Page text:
After digesting Oblique Angle's post titled: World Wide Web of Junk, it was nice to be reassured that I am not part of a shrinking minority of increasingly peturbed Web users. The post excerpt below is what compelled me to contribute some of my thoughts about the current state of the Web and a future "Semantic Web".
The value of the Internet as a repository of useful information is very low. Carl Shapiro in “Information Rules” suggests that the amount of actually useful information on the Internet would fit within roughly 15,000 books, which is about half the size of an average mall bookstore. To put this in perspective: there are over 5 billion unique, static & publicly accessible web pages on the www. Apparently Only 6% of web sites have educational content (Maureen Henninger, “Don’t just surf the net: Effective research strategies”. UNSW Press). Even of the educational content only a fraction is of significant informational value.
Noise is taking over the Web at an alarming rate (to be expected in a sense ), and even though Tim Berners-Lee (TBL) had the foresight to create the Web, many see nothing but futility in his vision for a "Semantic Web" (I don't!).  A recent example of such commentary comes from Eric Nee's CIO article, titled:  Web Future is Not Semantic, Or Overly Orderly. I take issue with this article because, like most (who have been bitten at least once),  I don't like mono culture This article inadvertently promotes "Google Mono Culture".  I have excerpted the more frustrating parts of this article below:

..As Stanford students, Larry Page and Sergey Brin looked at the same problem—how to impart meaning to all the content on the Web—and decided to take a different approach. The two developed sophisticated software that relied on other clues to discover the meaning of content, such as which Web sites the information was linked to. And in 1998 they launched Google..

You mean noise ranking. Now, I don't think Larry and Sergey set out to do this, but Google page ranks are ultimately based on the concept of "Google Juice" (aka links). The value quotient of this algorithm is accelerating at internet speed (ironically, but naturally). Human beings are smarter than computers, we just process data (not information!) much slower that's all. Thus, we can conjure up numerous ways to bubble up the google link ranking algorithms in no time (as is the case today).

..What most differentiates Google's approach from Berners-Lee's is that Google doesn't require people to change the way they post content..

The Semantic Web doesn't require anyone to change how they post content either! It just provides a roadmap for intelligent content managment and consumption through innovative products.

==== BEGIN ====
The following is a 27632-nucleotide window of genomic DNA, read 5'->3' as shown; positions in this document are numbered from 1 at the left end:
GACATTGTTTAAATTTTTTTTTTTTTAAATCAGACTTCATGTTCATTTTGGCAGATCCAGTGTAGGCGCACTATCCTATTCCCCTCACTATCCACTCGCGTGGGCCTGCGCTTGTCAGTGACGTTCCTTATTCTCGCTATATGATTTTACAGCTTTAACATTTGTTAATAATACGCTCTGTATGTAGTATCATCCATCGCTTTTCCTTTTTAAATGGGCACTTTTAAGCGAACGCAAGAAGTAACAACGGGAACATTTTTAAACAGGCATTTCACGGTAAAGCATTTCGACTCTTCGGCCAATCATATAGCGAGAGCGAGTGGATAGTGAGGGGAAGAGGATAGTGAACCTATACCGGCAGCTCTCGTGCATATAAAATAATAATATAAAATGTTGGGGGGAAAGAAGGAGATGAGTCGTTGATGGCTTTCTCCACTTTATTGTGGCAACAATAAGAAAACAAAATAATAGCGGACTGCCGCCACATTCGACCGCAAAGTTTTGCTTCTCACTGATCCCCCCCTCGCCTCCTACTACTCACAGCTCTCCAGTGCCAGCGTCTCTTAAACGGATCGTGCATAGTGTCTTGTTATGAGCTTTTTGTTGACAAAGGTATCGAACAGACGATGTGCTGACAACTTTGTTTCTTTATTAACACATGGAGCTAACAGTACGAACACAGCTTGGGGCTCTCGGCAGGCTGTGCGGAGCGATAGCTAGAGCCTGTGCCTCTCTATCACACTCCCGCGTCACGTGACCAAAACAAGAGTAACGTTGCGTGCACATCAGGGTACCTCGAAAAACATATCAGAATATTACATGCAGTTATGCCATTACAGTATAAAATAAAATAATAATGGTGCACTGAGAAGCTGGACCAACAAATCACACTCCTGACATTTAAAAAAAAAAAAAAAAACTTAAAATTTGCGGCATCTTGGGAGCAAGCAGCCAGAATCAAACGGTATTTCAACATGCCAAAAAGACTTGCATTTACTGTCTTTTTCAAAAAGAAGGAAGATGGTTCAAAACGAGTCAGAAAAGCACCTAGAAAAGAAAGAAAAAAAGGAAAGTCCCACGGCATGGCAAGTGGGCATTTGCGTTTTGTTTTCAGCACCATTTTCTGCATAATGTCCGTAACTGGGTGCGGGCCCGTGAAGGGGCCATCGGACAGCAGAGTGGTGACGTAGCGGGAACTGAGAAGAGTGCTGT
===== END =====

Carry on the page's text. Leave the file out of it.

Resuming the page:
..As Sergey Brin told Infoworld's 2002 CTO Forum, "I'd rather make progress by having computers under-stand what humans write, than by forcing -humans to write in ways that computers can understand." In fact, Google has not participated at all in the W3C's formulation of Semantic Web standards, says Eric Miller..

Semantic Content generated by next generation content managers will make more progress, and they certainly won't require humans to write any differently. If anything, humans will find the process quite refreshing as and when participation is required e.g. clicking bookmarklets associated with tagging services such as 'del.icio.us', 'de.lirio.us', or Unalog and others. But this is only the beginning, if I can click on a bookmarklet to post this blog post to a tagging service, then why wouldn't I be able to incorporate the "tag service post" into the same process that saves my blog post (the post is content that ends up in a content management system aka blog server)?

Yet Google's impact on the Web is so dramatic that it probably makes more sense to call the next generation of the Web the "Google Web" rather than the "Semantic Web."

Ah! so you think we really want the noisy "Google Web" as opposed to a federation of distributed Information- and Knowledgbases ala the "Semantic Web"? I don't think so somehow!

Today we are generally excited about "tagging" but fail to see its correlation with the "Semantic Web", somehow? I have said this before, and I will say it again, the "Semantic Web" is going to be self-annotated by humans with the aid of intelligent and unobtrusive annotation technology solutions. These solutions will provide context and purpose by using our our social essence as currency. The annotation effort will be subliminal, there won't be a "Semantic Web Day" parade or anything of the like. It will appear before us all, in all its glory, without any fanfare. Funnily enough, we might not even call it "The Semantic Web", who cares? But it will have the distinct attributes of being very "Quiet" and highly "Valuable"; with no burden on "how we write", but constructive burden on "why we write" as part of the content contribution process (less Google/Yahoo/etc juice chasing for more knowledge assembly and exchange).

We are social creatures at our core. The Internet and Web have collectively reduced the connectivity hurdles that once made social network oriented solutions implausible. The eradication of these hurdles ultimately feeds the very impulses that trigger the critical self-annotation that is the basis of my fundamental belief in the realization of TBL's Semantic Web vision.